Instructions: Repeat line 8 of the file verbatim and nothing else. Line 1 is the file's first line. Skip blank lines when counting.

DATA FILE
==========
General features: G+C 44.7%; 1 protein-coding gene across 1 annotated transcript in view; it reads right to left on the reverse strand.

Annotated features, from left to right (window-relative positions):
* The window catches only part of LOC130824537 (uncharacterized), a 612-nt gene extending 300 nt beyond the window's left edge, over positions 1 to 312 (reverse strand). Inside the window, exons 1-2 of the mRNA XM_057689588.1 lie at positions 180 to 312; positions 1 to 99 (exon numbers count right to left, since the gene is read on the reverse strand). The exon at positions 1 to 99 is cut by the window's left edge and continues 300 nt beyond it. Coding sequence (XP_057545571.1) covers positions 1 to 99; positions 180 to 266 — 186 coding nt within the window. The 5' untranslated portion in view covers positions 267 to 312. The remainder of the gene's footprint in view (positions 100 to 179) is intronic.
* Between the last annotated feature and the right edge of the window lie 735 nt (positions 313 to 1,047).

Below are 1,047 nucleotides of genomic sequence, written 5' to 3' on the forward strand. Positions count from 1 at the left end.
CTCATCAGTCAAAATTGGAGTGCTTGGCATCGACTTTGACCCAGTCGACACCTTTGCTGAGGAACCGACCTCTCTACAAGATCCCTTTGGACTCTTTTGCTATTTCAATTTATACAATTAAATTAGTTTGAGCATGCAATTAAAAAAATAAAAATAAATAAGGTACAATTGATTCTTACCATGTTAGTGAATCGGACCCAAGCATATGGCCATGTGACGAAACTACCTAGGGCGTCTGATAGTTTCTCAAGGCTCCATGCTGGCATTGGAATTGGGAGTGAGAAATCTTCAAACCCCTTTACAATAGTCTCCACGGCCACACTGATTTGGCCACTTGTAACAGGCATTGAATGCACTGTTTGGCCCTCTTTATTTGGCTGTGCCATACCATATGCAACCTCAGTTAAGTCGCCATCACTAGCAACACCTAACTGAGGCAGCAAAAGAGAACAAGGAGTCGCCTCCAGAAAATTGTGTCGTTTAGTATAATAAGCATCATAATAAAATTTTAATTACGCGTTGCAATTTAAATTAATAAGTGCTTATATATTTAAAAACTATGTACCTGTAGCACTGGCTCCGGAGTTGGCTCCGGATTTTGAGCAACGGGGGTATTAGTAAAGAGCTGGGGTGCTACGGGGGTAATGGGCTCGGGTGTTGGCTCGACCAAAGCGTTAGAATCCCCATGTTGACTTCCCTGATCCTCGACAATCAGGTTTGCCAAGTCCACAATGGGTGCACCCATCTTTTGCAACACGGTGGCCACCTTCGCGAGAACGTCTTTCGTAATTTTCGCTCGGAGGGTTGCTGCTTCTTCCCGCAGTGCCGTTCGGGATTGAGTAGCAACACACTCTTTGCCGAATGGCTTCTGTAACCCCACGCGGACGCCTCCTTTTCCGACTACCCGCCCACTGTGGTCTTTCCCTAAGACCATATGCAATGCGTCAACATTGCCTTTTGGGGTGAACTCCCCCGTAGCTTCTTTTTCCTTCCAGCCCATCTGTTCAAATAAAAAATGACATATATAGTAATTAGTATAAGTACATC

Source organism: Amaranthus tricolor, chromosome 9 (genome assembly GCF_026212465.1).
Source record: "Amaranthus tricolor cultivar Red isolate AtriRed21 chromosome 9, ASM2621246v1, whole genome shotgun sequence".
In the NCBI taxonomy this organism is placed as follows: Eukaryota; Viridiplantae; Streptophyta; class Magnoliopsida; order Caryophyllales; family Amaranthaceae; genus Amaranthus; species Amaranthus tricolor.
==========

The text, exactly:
Source record: "Amaranthus tricolor cultivar Red isolate AtriRed21 chromosome 9, ASM2621246v1, whole genome shotgun sequence".